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Design

11 Google Fonts for your next design

4 min read
Tony Ho Tran  •  May 13, 2019
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Google Fonts offers designers a wide variety of typefaces to use for all their design purposes.

As of May 2019, there are more than 900 fonts to choose from—which means you could spend days choosing the right one.

We’ve highlighted 11 of them and showcased how they look in the wild. But it’s worth noting: the right typeface is contextual. Consider this a starting point for navigating the massive list of options in Google Fonts.

And later, we’ll show you how you can use Google Fonts on your website.

11 Google Fonts for your next design

  1. Roboto
  2. Oswald
  3. Open Sans
  4. Lato
  5. Poppins
  6. Lora
  7. Rubik
  8. Montserrat
  9. Source Sans
  10. PT Sans
  11. Karla

With each, we’ve also included a sample of how each design could look in all of its different styles, as well as who designed it.

Let’s jump in:

1. Roboto

Designed by: Christian Robertson

Styles: 12

See it in action:

With more than 5 trillion (that’s with a “t”) total views, Roboto is the most popular and downloaded font in Google’s typeface library by far.

It’s a font first developed by Christian Robertson as the default for all of Google’s in-house typeface of choice.

2. Oswald

Designed by: Vernon Adams

Styles: 6

See it in action:

Oswald is an homage to the Alternate Gothic typeface family. Created by type designer Vernon Adams, the font was continually updated by the designer up until 2014 when he was involved in a tragic accident that ultimately claimed his life.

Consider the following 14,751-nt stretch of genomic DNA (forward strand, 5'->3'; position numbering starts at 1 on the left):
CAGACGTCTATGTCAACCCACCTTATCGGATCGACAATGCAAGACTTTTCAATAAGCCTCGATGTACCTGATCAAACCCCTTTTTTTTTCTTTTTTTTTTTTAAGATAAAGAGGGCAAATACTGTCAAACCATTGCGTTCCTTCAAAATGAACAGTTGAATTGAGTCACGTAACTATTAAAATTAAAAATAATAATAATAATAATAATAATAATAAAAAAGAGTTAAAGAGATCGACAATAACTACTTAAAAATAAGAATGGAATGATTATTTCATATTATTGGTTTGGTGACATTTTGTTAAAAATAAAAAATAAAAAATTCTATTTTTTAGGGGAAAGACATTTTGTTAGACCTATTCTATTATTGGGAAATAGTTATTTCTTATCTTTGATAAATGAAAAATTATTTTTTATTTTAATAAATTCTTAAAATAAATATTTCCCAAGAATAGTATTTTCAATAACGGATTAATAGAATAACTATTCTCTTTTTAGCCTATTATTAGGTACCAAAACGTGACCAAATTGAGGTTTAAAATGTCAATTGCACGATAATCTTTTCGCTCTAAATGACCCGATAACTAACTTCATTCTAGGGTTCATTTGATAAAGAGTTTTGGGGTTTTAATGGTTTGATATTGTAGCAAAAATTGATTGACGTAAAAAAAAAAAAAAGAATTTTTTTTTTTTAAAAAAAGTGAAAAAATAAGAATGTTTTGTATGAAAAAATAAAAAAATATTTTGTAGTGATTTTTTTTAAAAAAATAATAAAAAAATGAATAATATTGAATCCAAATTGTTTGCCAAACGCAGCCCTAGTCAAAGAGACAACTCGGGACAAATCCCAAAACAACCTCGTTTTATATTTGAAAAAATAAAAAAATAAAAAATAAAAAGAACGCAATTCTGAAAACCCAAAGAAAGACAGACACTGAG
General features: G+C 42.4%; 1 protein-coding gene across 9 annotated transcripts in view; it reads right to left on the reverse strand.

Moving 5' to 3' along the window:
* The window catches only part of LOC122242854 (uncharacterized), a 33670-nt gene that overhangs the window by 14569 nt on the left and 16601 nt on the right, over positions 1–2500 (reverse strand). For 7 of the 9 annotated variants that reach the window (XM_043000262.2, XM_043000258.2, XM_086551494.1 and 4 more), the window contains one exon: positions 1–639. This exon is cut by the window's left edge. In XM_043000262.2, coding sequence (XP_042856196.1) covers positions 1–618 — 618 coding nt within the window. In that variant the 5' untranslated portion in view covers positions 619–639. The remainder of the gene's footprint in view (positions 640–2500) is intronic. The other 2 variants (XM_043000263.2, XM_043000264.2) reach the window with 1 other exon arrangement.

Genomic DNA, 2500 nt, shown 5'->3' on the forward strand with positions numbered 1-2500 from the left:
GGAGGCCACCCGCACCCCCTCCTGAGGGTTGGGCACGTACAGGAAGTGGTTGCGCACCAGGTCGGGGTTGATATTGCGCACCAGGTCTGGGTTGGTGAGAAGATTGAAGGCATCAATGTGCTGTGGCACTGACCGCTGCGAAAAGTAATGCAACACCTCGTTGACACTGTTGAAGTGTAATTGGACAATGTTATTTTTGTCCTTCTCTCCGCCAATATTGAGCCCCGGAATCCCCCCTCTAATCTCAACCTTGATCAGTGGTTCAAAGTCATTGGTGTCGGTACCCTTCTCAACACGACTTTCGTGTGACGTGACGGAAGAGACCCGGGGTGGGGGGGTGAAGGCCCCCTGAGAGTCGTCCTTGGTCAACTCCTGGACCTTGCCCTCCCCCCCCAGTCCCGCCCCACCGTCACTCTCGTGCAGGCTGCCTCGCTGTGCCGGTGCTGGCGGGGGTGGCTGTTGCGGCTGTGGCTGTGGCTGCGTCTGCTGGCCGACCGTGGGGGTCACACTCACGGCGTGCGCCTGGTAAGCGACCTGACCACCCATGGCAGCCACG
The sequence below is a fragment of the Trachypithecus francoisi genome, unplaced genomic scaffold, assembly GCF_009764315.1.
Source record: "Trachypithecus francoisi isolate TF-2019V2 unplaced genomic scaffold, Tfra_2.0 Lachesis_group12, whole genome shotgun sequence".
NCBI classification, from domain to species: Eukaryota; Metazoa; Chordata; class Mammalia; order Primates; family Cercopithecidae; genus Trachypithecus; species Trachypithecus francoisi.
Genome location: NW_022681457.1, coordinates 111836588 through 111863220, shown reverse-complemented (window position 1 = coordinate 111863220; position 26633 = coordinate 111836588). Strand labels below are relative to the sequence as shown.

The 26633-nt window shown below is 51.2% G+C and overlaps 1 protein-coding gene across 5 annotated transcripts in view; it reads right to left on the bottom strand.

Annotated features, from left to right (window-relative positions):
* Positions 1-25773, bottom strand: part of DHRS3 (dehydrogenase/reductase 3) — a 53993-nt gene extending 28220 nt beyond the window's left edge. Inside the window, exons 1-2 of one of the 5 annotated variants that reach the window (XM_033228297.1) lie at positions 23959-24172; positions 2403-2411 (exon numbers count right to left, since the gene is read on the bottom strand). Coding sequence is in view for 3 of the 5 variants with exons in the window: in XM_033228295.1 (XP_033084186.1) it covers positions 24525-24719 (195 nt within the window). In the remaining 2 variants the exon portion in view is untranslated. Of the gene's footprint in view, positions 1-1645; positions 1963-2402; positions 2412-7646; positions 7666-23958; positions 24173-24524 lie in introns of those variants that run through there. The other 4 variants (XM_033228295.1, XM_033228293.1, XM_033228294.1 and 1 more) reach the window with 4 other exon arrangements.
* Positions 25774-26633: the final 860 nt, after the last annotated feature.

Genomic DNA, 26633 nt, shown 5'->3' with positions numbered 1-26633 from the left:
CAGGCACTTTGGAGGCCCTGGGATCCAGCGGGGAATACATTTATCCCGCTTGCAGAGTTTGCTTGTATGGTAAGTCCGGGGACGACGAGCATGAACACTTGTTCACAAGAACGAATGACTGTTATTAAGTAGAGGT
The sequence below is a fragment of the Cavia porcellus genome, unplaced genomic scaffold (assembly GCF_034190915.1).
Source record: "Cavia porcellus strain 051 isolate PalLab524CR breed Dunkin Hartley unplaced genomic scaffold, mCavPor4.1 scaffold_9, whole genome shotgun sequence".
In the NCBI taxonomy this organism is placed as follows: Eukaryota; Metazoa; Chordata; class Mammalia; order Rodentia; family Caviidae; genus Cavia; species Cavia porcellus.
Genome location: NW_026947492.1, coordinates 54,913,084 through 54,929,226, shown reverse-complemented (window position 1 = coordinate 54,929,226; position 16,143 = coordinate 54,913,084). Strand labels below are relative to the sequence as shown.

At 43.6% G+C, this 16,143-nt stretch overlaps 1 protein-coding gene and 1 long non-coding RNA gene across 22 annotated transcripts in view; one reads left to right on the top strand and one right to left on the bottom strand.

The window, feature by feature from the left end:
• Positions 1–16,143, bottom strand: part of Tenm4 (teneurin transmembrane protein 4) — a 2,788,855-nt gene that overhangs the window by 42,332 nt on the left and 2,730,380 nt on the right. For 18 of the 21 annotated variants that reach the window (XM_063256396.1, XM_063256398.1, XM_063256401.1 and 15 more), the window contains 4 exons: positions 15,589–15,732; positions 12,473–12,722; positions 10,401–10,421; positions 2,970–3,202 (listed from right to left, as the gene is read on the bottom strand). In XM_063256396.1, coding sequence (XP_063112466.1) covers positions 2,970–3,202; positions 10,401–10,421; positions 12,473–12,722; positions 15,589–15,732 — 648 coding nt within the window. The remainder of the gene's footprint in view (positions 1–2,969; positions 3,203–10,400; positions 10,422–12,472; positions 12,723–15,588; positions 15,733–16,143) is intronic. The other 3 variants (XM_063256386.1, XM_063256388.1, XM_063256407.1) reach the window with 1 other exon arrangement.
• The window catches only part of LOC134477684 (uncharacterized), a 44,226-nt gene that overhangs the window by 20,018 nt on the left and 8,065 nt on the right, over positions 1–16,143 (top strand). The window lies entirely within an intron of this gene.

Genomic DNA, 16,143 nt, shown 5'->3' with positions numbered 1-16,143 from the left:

3. Open Sans

Designed by: Steve Matteson

Styles: 10

See it in action:

Open Sans comes from the humanist family of typefaces: fonts that were inspired and based on Renaissance calligraphy reminiscent of human handwriting.

4. Lato


Designed by: Łukasz Dziedzic

Styles: 10

See it in action:

Another sans serif typeface, this time from Warsaw-based designer Łukasz Dziedzic. With updates as recent as 2014, Lato features slightly rounded strokes which gives it a “feeling of warmth,” according to the designer. That’s reflected in its name: “Lato” is Polish for summer.

Keen-eyed readers might notice that this font is the default for WordPress’s popular Twenty Fourteen theme. It’s also used in Slack.

5. Poppins

Designed by: Indian Type Foundry

Styles: 18

See it in action:

Poppins is a geometric sans serif font with influence and support from the Devanagari and Latin writing systems—which is cool because the Devanagari system is used in more than 120 Indo-Aryan languages, including Hindi, Nepali, Sanskrit, and Urdu.

6. Lora

Designed by: Cyreal

Styles: 4

See it in action:

Lora is a popular serif font influenced by calligraphy. According to the designer, “[The] overall typographic voice of Lora perfectly conveys the mood of a modern-day story, or an art essay.”

7. Rubik

Designed by: Philipp Hubert and Sebastian Fischer

Styles: 10

See it in action:

Rubik’s rounded edges and large counters give it a friendly feel. Originally, this typeface was designed by Philipp Hubert and Sebastian Fischer at Hubert & Fischer for Google’s Chrome Cube Lab project.

It got a redesign for Hebrew in 2015 by Meir Sadan, followed by a Cyrillic redesign by Alexei Vanyashin in 2016.

8. Montserrat

Designed by: Julieta Ulanovsky

Styles: 18

See it in action:

Montserrat is a sans serif last updated in 2017. Birthed from a Kickstarter project, the typeface was inspired by the urban typography found in posters and signs found in the Julieta Ulanovsky’s home in the Montserrat neighborhood in Buenos Aires.

It’s a love letter to the early-20th century typefaces that used to be found all over the South American city.

9. Source Sans Pro

Designed by: Paul D. Hunt

Styles: 12

See it in action: